We players are tired of reality.
We abandon reality at opportune moments: a few minutes in line at the bank, several more in the middle of that boring job, a few hours late in the evening to relax, and many hours on a holiday with friends.
But some still wonder: who are we?
We are ordinary workers who, when we get home, put all our intelligence, talent, creativity, skills, critical thinking and social characteristics underutilized in our mundane jobs into another world.
We are those who can create and coordinate hundreds of people in raids on complex massive online games for many hours without rest, like Lord of the Rings Online and Lineage.
We are musicians in Rock Band and Guitar Hero passing mornings in training, testing the best scores of the hardest song with great players from all over the world, who like us, spent hundreds of dollars on plastic instruments to train insistently.
We are fans of World of Warcraft who managed to write more than 300,000 articles on the same, thus creating the world's largest wiki after Wikipedia itself, describing clear details about a world entirely imagined, sharing information and working over distance in teams of more than 2,000 people in coordination.
We are the ones who take the streets of Mario Kart, Harvest Moon and Draw Something , capturing us, whenever possible, in small puzzles, races, minigames, managements or simple disputes between friends, occupying almost all downtime of our lives.
We are travelers with smartphones in hand, backpacks and GPS trying to find Arg's secret and revealing the new inroads of Google, dominating more and more areas of the planet virtually.
We are videographers producing comedy series for the gaming world, teaching beginners and making walkthroughs for recording our best matches in videos and in our memory as genuine experiences.
We are young fighters from various troops around the world, which in our spare time fought over the top scores in Call of Duty, Battlefield and more medals for a good service report in Halo 3.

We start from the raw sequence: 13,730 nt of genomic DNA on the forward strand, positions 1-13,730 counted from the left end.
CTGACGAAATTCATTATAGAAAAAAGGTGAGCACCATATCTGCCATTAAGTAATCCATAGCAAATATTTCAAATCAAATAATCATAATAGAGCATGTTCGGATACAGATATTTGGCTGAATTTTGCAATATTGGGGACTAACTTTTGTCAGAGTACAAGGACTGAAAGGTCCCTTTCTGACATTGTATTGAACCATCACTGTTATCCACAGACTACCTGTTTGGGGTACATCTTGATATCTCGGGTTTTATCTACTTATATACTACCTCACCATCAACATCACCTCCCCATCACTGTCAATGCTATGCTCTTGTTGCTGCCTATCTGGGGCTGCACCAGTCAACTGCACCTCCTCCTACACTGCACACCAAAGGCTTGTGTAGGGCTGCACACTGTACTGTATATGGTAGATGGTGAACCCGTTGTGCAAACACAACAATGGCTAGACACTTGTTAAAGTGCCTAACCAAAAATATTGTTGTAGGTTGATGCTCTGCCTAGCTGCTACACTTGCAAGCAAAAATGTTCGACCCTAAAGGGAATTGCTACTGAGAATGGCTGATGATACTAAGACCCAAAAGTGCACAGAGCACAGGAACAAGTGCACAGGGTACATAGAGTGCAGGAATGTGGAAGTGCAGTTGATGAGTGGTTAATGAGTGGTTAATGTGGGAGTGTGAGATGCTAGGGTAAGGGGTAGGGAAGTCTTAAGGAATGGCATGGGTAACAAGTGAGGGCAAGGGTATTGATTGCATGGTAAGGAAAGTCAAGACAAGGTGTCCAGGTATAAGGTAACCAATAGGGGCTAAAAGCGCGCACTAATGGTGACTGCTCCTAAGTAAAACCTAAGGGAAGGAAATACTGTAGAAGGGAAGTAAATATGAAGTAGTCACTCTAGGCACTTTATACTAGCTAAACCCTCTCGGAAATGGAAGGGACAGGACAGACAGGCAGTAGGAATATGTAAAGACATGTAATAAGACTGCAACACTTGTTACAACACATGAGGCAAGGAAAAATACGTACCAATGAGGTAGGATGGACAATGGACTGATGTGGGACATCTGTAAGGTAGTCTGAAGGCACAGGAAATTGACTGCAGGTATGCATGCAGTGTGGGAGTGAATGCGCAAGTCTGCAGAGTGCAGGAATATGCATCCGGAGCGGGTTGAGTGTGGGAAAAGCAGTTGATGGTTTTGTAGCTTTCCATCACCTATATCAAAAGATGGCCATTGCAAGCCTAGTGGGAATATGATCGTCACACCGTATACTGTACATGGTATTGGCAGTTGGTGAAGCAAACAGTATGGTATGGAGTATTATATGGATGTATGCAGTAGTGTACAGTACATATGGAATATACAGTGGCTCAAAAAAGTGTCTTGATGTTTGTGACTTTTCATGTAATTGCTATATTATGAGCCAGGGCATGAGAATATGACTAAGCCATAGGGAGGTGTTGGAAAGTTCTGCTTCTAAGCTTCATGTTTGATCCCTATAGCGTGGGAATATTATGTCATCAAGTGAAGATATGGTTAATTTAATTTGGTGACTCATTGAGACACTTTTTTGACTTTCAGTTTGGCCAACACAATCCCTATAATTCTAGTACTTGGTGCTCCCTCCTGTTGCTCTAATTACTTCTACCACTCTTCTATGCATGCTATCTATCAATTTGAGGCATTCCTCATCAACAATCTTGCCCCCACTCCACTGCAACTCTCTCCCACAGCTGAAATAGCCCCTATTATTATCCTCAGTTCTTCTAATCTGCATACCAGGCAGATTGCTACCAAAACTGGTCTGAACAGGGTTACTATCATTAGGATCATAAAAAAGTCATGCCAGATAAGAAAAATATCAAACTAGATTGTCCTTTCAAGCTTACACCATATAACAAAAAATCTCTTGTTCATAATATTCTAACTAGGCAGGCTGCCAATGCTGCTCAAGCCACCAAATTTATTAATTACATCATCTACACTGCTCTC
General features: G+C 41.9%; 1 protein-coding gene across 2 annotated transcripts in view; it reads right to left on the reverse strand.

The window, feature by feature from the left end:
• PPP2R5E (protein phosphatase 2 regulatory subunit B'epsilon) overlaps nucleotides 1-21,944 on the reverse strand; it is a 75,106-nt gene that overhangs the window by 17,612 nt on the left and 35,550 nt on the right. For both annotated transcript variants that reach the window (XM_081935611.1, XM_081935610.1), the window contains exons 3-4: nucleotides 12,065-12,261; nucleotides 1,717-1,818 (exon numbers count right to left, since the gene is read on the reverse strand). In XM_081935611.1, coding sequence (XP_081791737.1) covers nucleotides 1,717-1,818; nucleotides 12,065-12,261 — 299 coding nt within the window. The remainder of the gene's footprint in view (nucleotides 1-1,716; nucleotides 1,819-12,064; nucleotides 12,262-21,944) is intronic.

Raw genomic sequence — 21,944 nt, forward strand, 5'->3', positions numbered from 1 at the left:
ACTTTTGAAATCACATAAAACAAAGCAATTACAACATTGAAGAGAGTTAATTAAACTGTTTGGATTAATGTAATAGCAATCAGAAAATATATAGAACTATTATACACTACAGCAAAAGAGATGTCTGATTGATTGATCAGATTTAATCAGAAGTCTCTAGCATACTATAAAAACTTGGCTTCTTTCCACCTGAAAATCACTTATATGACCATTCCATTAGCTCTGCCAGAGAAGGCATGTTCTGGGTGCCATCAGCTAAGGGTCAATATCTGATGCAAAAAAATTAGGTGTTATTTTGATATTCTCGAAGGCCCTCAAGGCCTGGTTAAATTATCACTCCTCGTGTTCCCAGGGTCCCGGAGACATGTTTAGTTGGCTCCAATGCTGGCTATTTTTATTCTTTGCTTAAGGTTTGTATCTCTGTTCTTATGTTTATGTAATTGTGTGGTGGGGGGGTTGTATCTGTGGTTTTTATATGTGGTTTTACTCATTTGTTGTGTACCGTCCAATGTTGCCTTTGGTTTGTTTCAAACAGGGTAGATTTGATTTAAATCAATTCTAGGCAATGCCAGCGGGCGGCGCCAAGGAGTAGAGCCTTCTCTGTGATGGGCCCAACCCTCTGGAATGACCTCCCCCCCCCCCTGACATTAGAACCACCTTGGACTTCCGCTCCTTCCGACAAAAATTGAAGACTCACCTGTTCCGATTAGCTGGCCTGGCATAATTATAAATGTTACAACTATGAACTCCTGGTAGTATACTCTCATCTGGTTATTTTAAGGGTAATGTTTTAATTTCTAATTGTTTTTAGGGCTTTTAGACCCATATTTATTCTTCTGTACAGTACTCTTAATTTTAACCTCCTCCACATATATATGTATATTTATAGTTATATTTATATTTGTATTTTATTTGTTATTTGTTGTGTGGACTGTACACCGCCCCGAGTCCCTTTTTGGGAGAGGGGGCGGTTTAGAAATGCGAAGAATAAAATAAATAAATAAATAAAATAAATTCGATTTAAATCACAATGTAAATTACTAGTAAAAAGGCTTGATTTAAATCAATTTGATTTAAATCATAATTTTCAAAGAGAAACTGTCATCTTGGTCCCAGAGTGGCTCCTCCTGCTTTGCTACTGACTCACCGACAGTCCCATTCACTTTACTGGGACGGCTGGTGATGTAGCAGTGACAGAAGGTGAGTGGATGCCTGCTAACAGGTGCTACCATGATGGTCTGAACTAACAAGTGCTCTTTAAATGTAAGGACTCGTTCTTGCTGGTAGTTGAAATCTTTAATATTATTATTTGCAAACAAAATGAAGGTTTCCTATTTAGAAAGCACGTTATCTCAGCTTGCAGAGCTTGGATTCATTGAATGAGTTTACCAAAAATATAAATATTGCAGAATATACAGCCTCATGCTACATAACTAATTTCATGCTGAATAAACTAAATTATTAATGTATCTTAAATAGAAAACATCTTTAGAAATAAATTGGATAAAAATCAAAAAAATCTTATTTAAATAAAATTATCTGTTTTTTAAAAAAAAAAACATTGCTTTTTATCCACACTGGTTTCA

We Chinese spend so many "green coins" in multiple purchases on virtual games that the People's Bank of China intervened to prevent the devaluation of its official currency.
We are children and teenagers across the globe who prefer to be in front of large interactive screens to doing anything else.
And make no mistake, we are not completely rejecting reality. We have jobs, goals, dreams, homework and family, commitment, and life outside the digital, about which we care a lot. However, we learned that as we increasingly devote free time to our virtual world, it seems that more and more, something is lacking in the real world.
We search in the real world, but where where are these feelings of alertness and focus skills at all times? Where is the sense of power, purpose, change and sense of community? Where are the explosions of joy stimulating and creative games? Where is the excitement, the thrill of every success, every victorious team?
The real world just does not offer the carefully designed pleasures, the thrilling challenges, the sense of constant feedback and the importance of our actions to the world. Reality no longer motivates us so effectively, not being designed to maximize our potential and not designed to make us happy. Things are going well and are changing. Everyone can see it and change is inevitable.
A question that remains is: where does virtual reality begin and end?
Finally, I leave you with a video that I really appreciate and handles the theme well: